(1) the library or archives has, after a reasonable effort, determined that an unused replacement cannot be obtained at a fair price; and
      (2) any such copy or phonorecord that is reproduced in digital format is not made available to the public in that format outside the premises of the library or archives in lawful possession of such copy. For purposes of this subsection, a format shall be considered obsolete if the machine or device necessary to render perceptible a work stored in that format is no longer manufactured or is no longer reasonably available in the commercial marketplace.

  • (d) The rights of reproduction and distribution under this section apply to a copy, made from the collection of a library or archives where the user makes his or her request or from that of another library or archives, of no more than one article or other contribution to a copyrighted collection or periodical issue, or to a copy or phonorecord of a small part of any other copyrighted work, if -

      (1) the copy or phonorecord becomes the property of the user, and the library or archives has had no notice that the copy or phonorecord would be used for any purpose other than private study, scholarship, or research; and
      (2) the library or archives displays prominently, at the place where orders are accepted, and includes on its order form, a warning of copyright in accordance with requirements that the Register of Copyrights shall prescribe by regulation.

  • (e) The rights of reproduction and distribution under this section apply to the entire work, or to a substantial part of it, made from the collection of a library or archives where the user makes his or her request or from that of another library or archives, if the library or archives has first determined, on the basis of a reasonable investigation, that a copy or phonorecord of the copyrighted work cannot be obtained at a fair price, if -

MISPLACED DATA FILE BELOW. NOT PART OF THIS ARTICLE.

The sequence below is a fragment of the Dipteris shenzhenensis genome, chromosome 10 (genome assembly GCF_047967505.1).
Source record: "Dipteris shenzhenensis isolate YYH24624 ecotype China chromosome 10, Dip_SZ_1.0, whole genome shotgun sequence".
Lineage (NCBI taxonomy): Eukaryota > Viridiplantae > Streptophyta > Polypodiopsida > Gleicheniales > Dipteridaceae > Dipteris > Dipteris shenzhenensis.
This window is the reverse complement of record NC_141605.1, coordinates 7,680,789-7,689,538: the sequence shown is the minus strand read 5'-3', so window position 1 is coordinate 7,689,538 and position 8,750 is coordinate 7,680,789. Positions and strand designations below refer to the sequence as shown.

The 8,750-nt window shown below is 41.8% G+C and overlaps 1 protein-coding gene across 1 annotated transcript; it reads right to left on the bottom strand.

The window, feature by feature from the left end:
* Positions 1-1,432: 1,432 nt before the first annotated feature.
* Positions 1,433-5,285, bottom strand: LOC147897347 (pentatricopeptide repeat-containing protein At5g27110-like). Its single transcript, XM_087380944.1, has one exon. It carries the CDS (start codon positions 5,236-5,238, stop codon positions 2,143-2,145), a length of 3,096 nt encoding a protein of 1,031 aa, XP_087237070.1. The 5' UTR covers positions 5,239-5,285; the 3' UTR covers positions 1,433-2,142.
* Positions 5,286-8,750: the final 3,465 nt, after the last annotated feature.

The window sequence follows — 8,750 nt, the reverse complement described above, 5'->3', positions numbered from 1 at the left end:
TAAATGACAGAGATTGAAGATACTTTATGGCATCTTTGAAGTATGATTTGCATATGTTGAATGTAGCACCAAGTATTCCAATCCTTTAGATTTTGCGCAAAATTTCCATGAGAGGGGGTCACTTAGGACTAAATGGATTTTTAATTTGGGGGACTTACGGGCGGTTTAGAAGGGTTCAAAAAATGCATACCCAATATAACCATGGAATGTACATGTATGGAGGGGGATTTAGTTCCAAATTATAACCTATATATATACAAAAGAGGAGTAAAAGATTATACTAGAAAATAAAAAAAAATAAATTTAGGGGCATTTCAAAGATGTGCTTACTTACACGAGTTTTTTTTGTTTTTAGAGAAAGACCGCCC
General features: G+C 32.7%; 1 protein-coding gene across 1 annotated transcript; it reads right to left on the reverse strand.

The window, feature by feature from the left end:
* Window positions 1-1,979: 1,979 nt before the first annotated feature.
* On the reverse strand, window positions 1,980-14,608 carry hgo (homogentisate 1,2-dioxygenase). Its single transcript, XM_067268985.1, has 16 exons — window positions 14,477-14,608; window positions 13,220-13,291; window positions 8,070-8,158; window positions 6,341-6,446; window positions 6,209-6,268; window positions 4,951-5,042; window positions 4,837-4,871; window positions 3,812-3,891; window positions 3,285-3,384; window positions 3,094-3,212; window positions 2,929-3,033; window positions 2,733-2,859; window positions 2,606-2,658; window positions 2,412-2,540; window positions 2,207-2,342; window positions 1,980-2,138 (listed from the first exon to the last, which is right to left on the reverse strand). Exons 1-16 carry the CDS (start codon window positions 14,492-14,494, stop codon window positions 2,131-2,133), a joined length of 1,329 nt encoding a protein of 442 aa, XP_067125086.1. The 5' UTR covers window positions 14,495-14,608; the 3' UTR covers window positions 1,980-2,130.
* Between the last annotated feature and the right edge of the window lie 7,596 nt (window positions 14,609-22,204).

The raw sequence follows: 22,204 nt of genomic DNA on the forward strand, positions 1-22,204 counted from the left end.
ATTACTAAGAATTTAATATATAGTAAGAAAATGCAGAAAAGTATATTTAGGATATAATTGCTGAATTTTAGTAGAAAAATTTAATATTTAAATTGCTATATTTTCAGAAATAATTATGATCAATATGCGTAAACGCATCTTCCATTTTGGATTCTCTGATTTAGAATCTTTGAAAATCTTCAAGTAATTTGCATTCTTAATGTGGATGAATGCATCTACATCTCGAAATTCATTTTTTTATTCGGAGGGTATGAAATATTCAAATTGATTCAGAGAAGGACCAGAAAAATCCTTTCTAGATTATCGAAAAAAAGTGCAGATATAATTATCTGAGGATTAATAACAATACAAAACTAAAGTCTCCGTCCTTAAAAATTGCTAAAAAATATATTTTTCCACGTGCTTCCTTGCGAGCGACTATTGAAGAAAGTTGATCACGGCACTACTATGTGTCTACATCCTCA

(1) the copy or phonorecord becomes the property of the user, and the library or archives has had no notice that the copy or phonorecord would be used for any purpose other than private study, scholarship, or research; and
      (2) the library or archives displays prominently, at the place where orders are accepted, and includes on its order form, a warning of copyright in accordance with requirements that the Register of Copyrights shall prescribe by regulation.

  • (f) Nothing in this section -

      (1) shall be construed to impose liability for copyright infringement upon a library or archives or its employees for the unsupervised use of reproducing equipment located on its premises: Provided, That such equipment displays a notice that the making of a copy may be subject to the copyright law;
      (2) excuses a person who uses such reproducing equipment or who requests a copy or phonorecord under subsection (d) from liability for copyright infringement for any such act, or for any later use of such copy or phonorecord, if it exceeds fair use as provided by section 107;
      (3) shall be construed to limit the reproduction and distribution by lending of a limited number of copies and excerpts by a library or archives of an audiovisual news program, subject to clauses (1), (2), and (3) of subsection (a); or
      (4) in any way affects the right of fair use as provided by section 107, or any contractual obligations assumed at any time by the library or archives when it obtained a copy or phonorecord of a work in its collections.